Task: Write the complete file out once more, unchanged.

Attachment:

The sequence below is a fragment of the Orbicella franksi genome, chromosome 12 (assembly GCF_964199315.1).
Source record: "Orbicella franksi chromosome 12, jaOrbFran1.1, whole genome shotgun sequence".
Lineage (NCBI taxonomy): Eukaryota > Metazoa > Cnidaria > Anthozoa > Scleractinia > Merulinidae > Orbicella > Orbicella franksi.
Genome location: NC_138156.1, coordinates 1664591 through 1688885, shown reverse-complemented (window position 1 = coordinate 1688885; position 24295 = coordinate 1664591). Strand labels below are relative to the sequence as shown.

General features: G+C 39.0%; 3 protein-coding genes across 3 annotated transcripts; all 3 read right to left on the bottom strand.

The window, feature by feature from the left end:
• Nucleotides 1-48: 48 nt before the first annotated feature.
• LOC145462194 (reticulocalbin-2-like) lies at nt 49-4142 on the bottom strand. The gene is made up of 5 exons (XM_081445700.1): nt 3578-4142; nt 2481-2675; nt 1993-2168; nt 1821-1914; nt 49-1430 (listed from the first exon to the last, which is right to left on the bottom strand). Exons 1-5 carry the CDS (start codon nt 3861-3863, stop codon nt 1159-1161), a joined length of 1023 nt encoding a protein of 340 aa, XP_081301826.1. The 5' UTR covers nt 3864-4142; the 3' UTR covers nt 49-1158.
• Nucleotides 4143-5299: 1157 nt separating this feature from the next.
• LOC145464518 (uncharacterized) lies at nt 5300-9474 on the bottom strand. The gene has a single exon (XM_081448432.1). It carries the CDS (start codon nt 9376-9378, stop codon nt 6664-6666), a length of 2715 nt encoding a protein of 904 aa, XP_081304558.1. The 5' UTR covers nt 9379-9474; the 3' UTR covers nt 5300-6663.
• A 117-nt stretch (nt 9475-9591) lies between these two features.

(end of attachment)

The sequence below is a fragment of the Orbicella franksi genome, chromosome 12 (assembly GCF_964199315.1).
Source record: "Orbicella franksi chromosome 12, jaOrbFran1.1, whole genome shotgun sequence".
Lineage (NCBI taxonomy): Eukaryota > Metazoa > Cnidaria > Anthozoa > Scleractinia > Merulinidae > Orbicella > Orbicella franksi.
Genome location: NC_138156.1, coordinates 1664591 through 1688885, shown reverse-complemented (window position 1 = coordinate 1688885; position 24295 = coordinate 1664591). Strand labels below are relative to the sequence as shown.

General features: G+C 39.0%; 3 protein-coding genes across 3 annotated transcripts; all 3 read right to left on the bottom strand.

The window, feature by feature from the left end:
• Nucleotides 1-48: 48 nt before the first annotated feature.
• LOC145462194 (reticulocalbin-2-like) lies at nt 49-4142 on the bottom strand. The gene is made up of 5 exons (XM_081445700.1): nt 3578-4142; nt 2481-2675; nt 1993-2168; nt 1821-1914; nt 49-1430 (listed from the first exon to the last, which is right to left on the bottom strand). Exons 1-5 carry the CDS (start codon nt 3861-3863, stop codon nt 1159-1161), a joined length of 1023 nt encoding a protein of 340 aa, XP_081301826.1. The 5' UTR covers nt 3864-4142; the 3' UTR covers nt 49-1158.
• Nucleotides 4143-5299: 1157 nt separating this feature from the next.
• LOC145464518 (uncharacterized) lies at nt 5300-9474 on the bottom strand. The gene has a single exon (XM_081448432.1). It carries the CDS (start codon nt 9376-9378, stop codon nt 6664-6666), a length of 2715 nt encoding a protein of 904 aa, XP_081304558.1. The 5' UTR covers nt 9379-9474; the 3' UTR covers nt 5300-6663.
• A 117-nt stretch (nt 9475-9591) lies between these two features.